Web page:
Strength in numbers

| December 12, 2008

“Most carriers pay a sign-on bonus,” says Al Hingst, vice president of contractor programs at U.S. Xpress. “We pay a sign-on bonus per truck. If you sign on with 10 trucks, your bonus will be twice as much as for five.”

When leasing to a larger fleet, the small fleet owner remains fully responsible for his employees, including pay, benefits and paperwork.”That means payroll, workers’ compensation, medical leave, civil rights responsibilities, Social Security contributions, state withholding, unemployment insurance, family medical leave, drug tests, DOT physicals – all of it,” Taylor says.

Even though the small fleet owner assumes all those responsibilities, the larger fleet still has to approve the drivers for insurance purposes, notes Schriner. This can become a hardship during a driver shortage. “You ask the carrier to make an exception, but they can’t because of insurance regulations,” she says.

Nevertheless, the benefits that come with a large fleet’s economies of scale make sense for many small fleet owners. What follows is a closer look at some of those advantages.

Of all obstacles small fleet owners encounter, sporadic cash flow is the most constant. “If you’re on your own, you get paid in 30-, 60- and 90-day billing cycles,” says Derek Leathers, an executive vice president at Werner Enterprises. But running a trucking company costs money every day, and fully independent small fleet owners are usually caught spending their own money to run their trucks while awaiting payment from brokers and customers.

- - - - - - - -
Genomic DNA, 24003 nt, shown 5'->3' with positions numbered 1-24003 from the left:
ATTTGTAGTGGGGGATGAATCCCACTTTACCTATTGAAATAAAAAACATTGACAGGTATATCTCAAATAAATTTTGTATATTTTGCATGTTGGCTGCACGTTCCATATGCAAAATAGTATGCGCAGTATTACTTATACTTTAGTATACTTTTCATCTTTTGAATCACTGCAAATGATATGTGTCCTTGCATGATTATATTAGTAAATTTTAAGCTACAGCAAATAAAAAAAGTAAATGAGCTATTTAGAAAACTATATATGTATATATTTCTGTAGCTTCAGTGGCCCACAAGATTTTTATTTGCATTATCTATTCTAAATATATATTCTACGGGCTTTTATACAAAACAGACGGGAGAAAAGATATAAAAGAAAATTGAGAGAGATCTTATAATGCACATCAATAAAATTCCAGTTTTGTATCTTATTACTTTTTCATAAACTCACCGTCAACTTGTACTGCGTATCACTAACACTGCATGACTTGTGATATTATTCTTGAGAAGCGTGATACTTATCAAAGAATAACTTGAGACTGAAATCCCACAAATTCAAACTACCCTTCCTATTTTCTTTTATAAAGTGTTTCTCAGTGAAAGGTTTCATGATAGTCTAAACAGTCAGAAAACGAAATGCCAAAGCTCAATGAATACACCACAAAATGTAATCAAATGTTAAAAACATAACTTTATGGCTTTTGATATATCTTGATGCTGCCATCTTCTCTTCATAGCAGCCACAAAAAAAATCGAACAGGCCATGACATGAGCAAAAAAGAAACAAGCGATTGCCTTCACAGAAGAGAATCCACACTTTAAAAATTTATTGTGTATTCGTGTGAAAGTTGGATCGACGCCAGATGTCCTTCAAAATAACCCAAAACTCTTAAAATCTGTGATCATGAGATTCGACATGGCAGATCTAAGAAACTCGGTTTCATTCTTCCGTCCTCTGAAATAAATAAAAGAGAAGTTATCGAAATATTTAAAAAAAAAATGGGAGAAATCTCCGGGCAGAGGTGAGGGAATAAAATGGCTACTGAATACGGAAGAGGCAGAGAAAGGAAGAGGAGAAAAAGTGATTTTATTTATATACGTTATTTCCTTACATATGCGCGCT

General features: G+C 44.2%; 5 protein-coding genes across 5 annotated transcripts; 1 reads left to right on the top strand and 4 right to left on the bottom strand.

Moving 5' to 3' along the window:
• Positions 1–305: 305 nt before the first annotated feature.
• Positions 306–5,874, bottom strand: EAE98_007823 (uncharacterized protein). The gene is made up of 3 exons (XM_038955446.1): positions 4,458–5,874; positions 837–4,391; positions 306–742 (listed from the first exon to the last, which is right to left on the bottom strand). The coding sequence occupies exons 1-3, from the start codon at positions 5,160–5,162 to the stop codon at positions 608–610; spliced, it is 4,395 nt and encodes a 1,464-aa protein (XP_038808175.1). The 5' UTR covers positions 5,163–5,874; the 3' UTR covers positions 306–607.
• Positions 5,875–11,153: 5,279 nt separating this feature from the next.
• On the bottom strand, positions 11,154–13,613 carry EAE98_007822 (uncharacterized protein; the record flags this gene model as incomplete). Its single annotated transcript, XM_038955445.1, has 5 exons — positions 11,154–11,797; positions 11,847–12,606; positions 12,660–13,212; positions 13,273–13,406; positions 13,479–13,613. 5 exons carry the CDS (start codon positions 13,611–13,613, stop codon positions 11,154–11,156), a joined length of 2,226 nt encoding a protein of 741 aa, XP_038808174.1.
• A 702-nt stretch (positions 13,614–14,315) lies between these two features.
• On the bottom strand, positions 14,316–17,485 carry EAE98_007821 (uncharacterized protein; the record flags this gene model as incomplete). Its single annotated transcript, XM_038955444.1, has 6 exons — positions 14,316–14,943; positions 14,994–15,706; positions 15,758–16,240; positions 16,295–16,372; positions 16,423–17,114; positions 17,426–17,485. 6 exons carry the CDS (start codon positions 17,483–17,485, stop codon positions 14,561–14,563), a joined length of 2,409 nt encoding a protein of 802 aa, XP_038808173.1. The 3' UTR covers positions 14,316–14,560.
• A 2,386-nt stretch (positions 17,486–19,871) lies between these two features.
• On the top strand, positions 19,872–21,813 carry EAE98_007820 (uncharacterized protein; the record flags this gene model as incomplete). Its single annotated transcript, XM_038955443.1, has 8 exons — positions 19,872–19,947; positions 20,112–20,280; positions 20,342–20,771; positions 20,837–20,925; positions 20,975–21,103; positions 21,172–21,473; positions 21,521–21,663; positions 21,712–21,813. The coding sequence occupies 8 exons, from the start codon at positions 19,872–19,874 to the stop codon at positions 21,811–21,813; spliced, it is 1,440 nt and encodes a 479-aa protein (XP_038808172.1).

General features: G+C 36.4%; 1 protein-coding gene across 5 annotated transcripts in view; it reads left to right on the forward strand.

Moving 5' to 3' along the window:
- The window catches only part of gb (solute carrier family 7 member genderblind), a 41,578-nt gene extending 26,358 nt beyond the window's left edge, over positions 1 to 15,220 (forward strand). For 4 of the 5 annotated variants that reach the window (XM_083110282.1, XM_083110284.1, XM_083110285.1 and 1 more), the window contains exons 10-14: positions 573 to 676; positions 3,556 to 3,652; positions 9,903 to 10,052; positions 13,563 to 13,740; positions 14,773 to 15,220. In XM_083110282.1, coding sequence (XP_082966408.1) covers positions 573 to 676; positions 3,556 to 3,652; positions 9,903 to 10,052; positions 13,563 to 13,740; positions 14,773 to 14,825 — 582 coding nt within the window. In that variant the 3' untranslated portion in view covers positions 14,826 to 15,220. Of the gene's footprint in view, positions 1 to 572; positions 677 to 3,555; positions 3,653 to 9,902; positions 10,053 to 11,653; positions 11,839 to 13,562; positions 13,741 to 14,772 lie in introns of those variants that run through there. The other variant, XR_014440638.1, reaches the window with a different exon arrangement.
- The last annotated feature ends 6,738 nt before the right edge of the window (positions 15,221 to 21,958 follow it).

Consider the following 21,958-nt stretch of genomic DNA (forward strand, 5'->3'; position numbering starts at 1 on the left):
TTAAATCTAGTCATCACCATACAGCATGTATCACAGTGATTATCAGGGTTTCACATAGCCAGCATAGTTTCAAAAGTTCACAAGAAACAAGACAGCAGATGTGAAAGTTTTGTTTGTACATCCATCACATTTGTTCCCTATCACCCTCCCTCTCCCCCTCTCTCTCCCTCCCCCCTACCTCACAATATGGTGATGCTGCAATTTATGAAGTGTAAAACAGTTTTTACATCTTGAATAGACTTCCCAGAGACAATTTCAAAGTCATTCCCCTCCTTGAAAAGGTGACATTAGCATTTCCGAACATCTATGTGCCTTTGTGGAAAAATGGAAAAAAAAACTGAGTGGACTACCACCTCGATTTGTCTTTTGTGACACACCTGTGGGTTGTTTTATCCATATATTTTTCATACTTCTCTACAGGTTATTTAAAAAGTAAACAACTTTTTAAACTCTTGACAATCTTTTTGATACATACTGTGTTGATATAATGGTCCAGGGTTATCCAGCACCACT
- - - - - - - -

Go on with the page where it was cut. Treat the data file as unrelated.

“A lot of the time I have $10,000 to $20,000 of my own money out there before I get any coming in,” Arnold says. “When I get money coming in, I can’t use it all to pay bills. I set some aside for operating money.”

Schriner recommends having $50,000 or $60,000 in the bank if you plan to operate independently. “When I was running under my own authority, there was always that question of when or whether or not I was going to get paid,” she says. “Even my best customer took 45 days to pay. I had tarps wearing out, truck repairs, driver payroll. It became too difficult because all of that was coming out of my pocket.”

The main points of ODD’s lease contract with FedEx are typical of most small fleet owner-operators and large carriers. Schriner and Dunn supply trucks and drivers, handling freight, routes, and shipping and receiving operations. FedEx supplies the materials and the trailers.

Because a large carrier’s strength is in its freight base, leasing to a large carrier relieves a small fleet of the worries of finding freight.

“We have over 400 sales professionals handling the sales effort,” says Philip Thornton, a vice president for Old Dominion Freight Lines. “We handle all sales and rate negotiations.”

Schriner strongly recommends talking with other small fleet owners who lease to the company “for the real nitty-gritty” about freight and other matters. “The most common mistake any owner-operator will make is not doing the homework,” she says.

Some independents can make it work without the help of a large fleet, Taylor says. “If you can find a good, captive customer who can give you the backhaul, or who you can dedicate your operation to, then it can be good,” he says. “But if not, then you’re hauling a lot of brokered freight, and that’s a big risk.”

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